A New Sentinel

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A Filipino Pirate poses with an M-14. Photo by Nitin Vadakul. From The Mariners’ Museum Library collection.

Hello there readers, and welcome back to the Library blog. Some of you may be aware that recent security measures taken by maritime shipping and military forces have contributed to a marked decrease in piracy across the globe, especially off the coast of Somalia. Measures such as arming ships crews, attacking pirate strongholds and increasing naval patrols have all helped reduce this blight on our waterways. However, many people are worried that one measure in particular – arming ships crews – may have a greater negative effect than it does positive gain. In response to arming crews, some pirates are increasing their own firepower and ruthlessness in order to capture their prize.

But hope is not lost! The new security company Marine MTS based in the British city of Aberdeen has developed a new remote vessel tracking system called Sentinel. Sentinel is a software package that monitors the location of a vessel on the water, and can compare this location to local weather and security warnings in order to help the vessel avoid them. In addition, if the vessel departs from its intended course, it can be tracked and followed by operators at Maritime MTS.   Read more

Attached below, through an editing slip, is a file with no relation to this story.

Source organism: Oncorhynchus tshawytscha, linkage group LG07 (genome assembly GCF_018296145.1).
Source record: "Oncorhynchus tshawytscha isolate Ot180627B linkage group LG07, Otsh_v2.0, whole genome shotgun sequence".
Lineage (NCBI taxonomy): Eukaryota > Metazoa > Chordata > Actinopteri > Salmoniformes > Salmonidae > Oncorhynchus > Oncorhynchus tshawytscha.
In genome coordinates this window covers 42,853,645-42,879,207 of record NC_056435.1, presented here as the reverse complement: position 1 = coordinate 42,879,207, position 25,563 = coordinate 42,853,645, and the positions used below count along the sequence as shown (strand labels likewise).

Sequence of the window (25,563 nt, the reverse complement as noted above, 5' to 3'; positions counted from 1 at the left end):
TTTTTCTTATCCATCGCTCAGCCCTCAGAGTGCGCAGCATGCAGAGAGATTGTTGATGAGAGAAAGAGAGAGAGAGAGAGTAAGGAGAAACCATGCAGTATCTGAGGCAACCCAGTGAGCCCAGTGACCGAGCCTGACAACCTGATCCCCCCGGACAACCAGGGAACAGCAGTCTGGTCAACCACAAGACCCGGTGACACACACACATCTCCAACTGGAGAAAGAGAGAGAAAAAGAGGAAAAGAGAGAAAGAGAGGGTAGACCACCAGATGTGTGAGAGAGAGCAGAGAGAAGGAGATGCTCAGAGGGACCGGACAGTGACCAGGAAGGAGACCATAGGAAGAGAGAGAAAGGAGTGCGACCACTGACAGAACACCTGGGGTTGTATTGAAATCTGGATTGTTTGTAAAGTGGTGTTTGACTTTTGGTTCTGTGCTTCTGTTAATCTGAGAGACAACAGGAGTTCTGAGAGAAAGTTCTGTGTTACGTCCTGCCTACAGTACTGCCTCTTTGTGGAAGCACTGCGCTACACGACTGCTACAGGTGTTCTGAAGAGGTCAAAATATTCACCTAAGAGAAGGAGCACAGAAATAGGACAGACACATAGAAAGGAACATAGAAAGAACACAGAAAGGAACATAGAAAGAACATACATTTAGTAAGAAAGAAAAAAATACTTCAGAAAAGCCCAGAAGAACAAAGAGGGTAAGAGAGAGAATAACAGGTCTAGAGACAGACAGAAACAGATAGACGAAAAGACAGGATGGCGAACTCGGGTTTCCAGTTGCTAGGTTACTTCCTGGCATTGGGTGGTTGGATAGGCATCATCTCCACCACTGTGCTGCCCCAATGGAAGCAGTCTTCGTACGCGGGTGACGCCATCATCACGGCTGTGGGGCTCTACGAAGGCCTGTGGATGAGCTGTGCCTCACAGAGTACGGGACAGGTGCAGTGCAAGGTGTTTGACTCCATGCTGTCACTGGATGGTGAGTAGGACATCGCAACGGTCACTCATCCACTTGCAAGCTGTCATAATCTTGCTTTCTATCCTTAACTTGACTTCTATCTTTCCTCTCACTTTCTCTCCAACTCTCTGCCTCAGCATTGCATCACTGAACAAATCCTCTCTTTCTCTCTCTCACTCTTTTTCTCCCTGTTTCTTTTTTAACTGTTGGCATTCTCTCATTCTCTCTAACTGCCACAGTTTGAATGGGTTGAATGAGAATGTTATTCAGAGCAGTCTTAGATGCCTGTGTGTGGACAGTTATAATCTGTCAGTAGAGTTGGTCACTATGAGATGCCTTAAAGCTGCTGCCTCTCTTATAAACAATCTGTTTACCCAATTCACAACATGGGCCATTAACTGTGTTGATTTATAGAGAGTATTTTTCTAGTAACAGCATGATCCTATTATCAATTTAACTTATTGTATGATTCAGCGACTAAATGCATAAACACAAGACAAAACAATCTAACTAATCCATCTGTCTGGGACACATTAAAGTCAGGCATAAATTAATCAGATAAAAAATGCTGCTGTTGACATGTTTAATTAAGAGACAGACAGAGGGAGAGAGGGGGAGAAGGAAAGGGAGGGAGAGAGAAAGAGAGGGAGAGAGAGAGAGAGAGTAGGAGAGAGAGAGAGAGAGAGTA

The Longest Run

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A card and envelope, ‘Mauretania’ Leaving Southampton c1920 (from a painting by Harley Crossley.) From the Beazley collection.

Hello readers, and welcome back to the Library blog. Today, we are going to take a break from the topic of piracy to explore the world of steamships 100 years ago today. This past summer, we saw a lot of coverage of the world’s fastest transatlantic steamship, the SS United States. But what was the fastest ship in the world a century ago today? After consulting the Herbert and Norma Beazley collection, which contains ephemera from hundreds of notable steamships, I found that the fastest steamship – and holder of the Blue Riband – was none other than the RMS Lusitania’s sister ship the RMS Mauretania.